Exu Ganga • Exu Mulambo

Ponto Riscado of Exu Ganga

Quimbanda is a tricky beast. It has become increasingly popular to use Exus and Pomba Giras in Western Occultism as spirits-for-hire as one would use the Goetic retinue of spirits, and it seems there are even strange hybrid systems used by people who have never learned the system from a traditional house, but rather from scant information in books. At its simplest, Quimbanda is a pseudo-religious Kongolese derived system which centers around spirit contact, possession and pragmatic work, and the spirits mainly used are known as Exu (if male) and Pomba Gira (if female), and are also addressed, quite literally, as the Devil and his wife. It incorporates a healthy dose of European Demonology and Witchcraft, as well as many indigenous beliefs and styles of working. It is a cult of brutal honesty that writhes in the consciousness of its initiates. There is a reputation of it being low-life black magic (a reputation that has also become somewhat romanticized), but, also, it is a system that when embraced fully can make one confront their own shadow and through upright character and being steadfast, illuminate it. We must become masters of ourselves and our spirits, or, we will become slave to our baser nature and the spirits both.

Beyond the normal confusion of misequating Exu of Quimbanda with Eshu of Orisha, and the normal bickering of who does Quimbanda better in the various houses, what is held in common are the Exus and Pomba Giras themselves. Every house may have slightly different interpretations, but these spirits are alive and well in Brazil. They can be tested, and will test in return. 

Let me be clear - I am initiated in Quimbanda, I have seen how different traditional houses work, in tandem with Candomblé and Umbanda, and as its own system. My Quimbanda house is de raiz, and works with Exu and Pomba Gira as their own entities without attaching orixá or the Law of Umbanda. Several of us in the house are initated to various forms of orisha worship and other ATR's, but Quimbanda is worked on its own terms. Again, Exu of Quimbanda is NOT Eshu the orisha. Or Legba for that matter. (See Santeria Church of the Orishas' excellent post for more detailed differentiation). But ultimately, Exus and Pomba Giras have their own agenda, and just as their nature is truly mercurial, the cult manifests in equally mercurial ways - as my Tatá says, "There are as many Quimbandas as there are Exus." But this was supposed to just be a quick intro that allowed me to then discuss a specific Exu, so...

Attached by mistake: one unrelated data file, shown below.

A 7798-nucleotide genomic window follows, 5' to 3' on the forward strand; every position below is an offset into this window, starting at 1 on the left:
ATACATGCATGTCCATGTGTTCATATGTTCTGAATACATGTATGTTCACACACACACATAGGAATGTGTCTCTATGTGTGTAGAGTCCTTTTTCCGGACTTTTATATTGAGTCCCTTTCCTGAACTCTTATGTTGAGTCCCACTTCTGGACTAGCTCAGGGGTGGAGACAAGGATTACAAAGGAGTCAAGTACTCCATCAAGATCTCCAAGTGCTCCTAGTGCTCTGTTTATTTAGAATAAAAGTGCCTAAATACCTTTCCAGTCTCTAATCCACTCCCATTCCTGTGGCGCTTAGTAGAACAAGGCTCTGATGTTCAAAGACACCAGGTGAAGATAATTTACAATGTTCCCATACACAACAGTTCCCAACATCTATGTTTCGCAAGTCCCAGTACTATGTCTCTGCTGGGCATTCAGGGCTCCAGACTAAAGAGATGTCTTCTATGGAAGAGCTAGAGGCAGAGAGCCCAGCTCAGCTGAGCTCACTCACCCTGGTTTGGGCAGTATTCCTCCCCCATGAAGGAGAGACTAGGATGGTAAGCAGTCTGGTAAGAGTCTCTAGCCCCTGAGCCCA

I have had many conversations recently about a particular Exu known as Exu Ganga, or Exu Mulambo. He is a much misunderstood Exu - I say this because I have come to greatly respect his ability and steadfastness. His name, Ganga, is a reference to being a healer (nganga: healer-diviner-priest in kikongo). As an epithet in Quimbanda though, 'Ganga' is used to describe dozens of Exus and Pomba Giras, all speaking of their healing power and ability to affect change in the lives of those who come to them. So what makes this particular Exu singularly 'Ganga'? For me, it speaks of his great power to return both body and place to balance and equilibrium.

A traditional depiction of Exu Mulambo in plaster.
He lacks his traditional attributes here, but this is
 perhaps the most widely available statue of this Exu.
Nicholaj de Mattos Frisvold's excellent Exu & the Quimbanda of Night and Fire describes him as a cemetery Exu, who can cause great disruption, has a wide array of talents, and is good for bringing about death as well as great works of healing, especially those of a terminal condition. His colors are black, grey, and red, and he often manifests with the smell of rotting flesh. He is tied into the mysteries of the Pomba Gira known as Maria Mulambo. He is dressed in rags and his attributes are a trident and a skull. He can also be found at dumpsters, and most notably for me "can be called upon to expel negativity and dross from workings and from complicated situations that need a solution".